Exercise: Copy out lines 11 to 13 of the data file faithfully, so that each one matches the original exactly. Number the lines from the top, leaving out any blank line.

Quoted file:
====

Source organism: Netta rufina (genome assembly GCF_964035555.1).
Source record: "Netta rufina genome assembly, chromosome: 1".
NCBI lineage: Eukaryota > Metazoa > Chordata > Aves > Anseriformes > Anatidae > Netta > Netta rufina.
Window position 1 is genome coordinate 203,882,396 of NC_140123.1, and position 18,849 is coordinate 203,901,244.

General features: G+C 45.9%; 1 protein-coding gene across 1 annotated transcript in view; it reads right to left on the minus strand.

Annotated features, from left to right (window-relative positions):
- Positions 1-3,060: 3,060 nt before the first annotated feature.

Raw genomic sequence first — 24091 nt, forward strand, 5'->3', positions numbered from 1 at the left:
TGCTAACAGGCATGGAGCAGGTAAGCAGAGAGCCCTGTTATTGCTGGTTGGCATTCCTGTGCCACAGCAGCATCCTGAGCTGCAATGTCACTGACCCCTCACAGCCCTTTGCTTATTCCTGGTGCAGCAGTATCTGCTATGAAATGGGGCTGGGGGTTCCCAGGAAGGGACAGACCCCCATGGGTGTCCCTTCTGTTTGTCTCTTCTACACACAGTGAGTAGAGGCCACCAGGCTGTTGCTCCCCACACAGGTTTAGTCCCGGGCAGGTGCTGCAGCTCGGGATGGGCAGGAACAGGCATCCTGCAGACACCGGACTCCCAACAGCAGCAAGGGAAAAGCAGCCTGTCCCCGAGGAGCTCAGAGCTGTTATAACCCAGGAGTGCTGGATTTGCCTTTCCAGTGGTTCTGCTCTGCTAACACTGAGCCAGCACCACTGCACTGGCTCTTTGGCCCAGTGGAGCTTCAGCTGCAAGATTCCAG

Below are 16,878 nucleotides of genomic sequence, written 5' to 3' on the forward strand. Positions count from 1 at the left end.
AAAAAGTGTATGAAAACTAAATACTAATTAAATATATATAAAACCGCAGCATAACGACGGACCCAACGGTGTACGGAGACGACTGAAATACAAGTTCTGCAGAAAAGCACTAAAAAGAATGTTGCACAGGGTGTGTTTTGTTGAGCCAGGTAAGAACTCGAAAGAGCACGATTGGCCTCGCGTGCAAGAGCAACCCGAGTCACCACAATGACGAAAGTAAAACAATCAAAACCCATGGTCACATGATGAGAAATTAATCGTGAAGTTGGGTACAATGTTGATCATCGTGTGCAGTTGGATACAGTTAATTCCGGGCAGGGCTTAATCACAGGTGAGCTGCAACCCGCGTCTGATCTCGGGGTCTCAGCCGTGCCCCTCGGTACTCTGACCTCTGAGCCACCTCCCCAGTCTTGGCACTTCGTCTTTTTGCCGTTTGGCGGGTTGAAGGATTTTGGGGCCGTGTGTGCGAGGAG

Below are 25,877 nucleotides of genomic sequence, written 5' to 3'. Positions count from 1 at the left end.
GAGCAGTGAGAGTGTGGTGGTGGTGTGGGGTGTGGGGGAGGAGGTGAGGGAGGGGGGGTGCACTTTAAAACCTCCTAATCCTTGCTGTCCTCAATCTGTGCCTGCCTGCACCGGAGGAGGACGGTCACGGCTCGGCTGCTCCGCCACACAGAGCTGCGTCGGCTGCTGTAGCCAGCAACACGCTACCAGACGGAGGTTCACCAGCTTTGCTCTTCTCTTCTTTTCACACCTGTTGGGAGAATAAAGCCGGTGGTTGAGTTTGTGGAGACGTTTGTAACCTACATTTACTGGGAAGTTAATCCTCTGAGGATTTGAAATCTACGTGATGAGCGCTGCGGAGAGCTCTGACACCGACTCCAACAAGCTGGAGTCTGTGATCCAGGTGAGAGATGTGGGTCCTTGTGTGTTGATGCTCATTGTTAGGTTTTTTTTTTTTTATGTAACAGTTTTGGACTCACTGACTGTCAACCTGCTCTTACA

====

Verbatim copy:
AAAAAGTGTATGAAAACTAAATACTAATTAAATATATATAAAACCGCAGCATAACGACGGACCCAACGGTGTACGGAGACGACTGAAATACAAGTTCTGCAGAAAAGCACTAAAAAGAATGTTGCACAGGGTGTGTTTTGTTGAGCCAGGTAAGAACTCGAAAGAGCACGATTGGCCTCGCGTGCAAGAGCAACCCGAGTCACCACAATGACGAAAGTAAAACAATCAAAACCCATGGTCACATGATGAGAAATTAATCGTGAAGTTGGGTACAATGTTGATCATCGTGTGCAGTTGGATACAGTTAATTCCGGGCAGGGCTTAATCACAGGTGAGCTGCAACCCGCGTCTGATCTCGGGGTCTCAGCCGTGCCCCTCGGTACTCTGACCTCTGAGCCACCTCCCCAGTCTTGGCACTTCGTCTTTTTGCCGTTTGGCGGGTTGAAGGATTTTGGGGCCGTGTGTGCGAGGAG

Below are 25,877 nucleotides of genomic sequence, written 5' to 3'. Positions count from 1 at the left end.
GAGCAGTGAGAGTGTGGTGGTGGTGTGGGGTGTGGGGGAGGAGGTGAGGGAGGGGGGGTGCACTTTAAAACCTCCTAATCCTTGCTGTCCTCAATCTGTGCCTGCCTGCACCGGAGGAGGACGGTCACGGCTCGGCTGCTCCGCCACACAGAGCTGCGTCGGCTGCTGTAGCCAGCAACACGCTACCAGACGGAGGTTCACCAGCTTTGCTCTTCTCTTCTTTTCACACCTGTTGGGAGAATAAAGCCGGTGGTTGAGTTTGTGGAGACGTTTGTAACCTACATTTACTGGGAAGTTAATCCTCTGAGGATTTGAAATCTACGTGATGAGCGCTGCGGAGAGCTCTGACACCGACTCCAACAAGCTGGAGTCTGTGATCCAGGTGAGAGATGTGGGTCCTTGTGTGTTGATGCTCATTGTTAGGTTTTTTTTTTTTTATGTAACAGTTTTGGACTCACTGACTGTCAACCTGCTCTTACA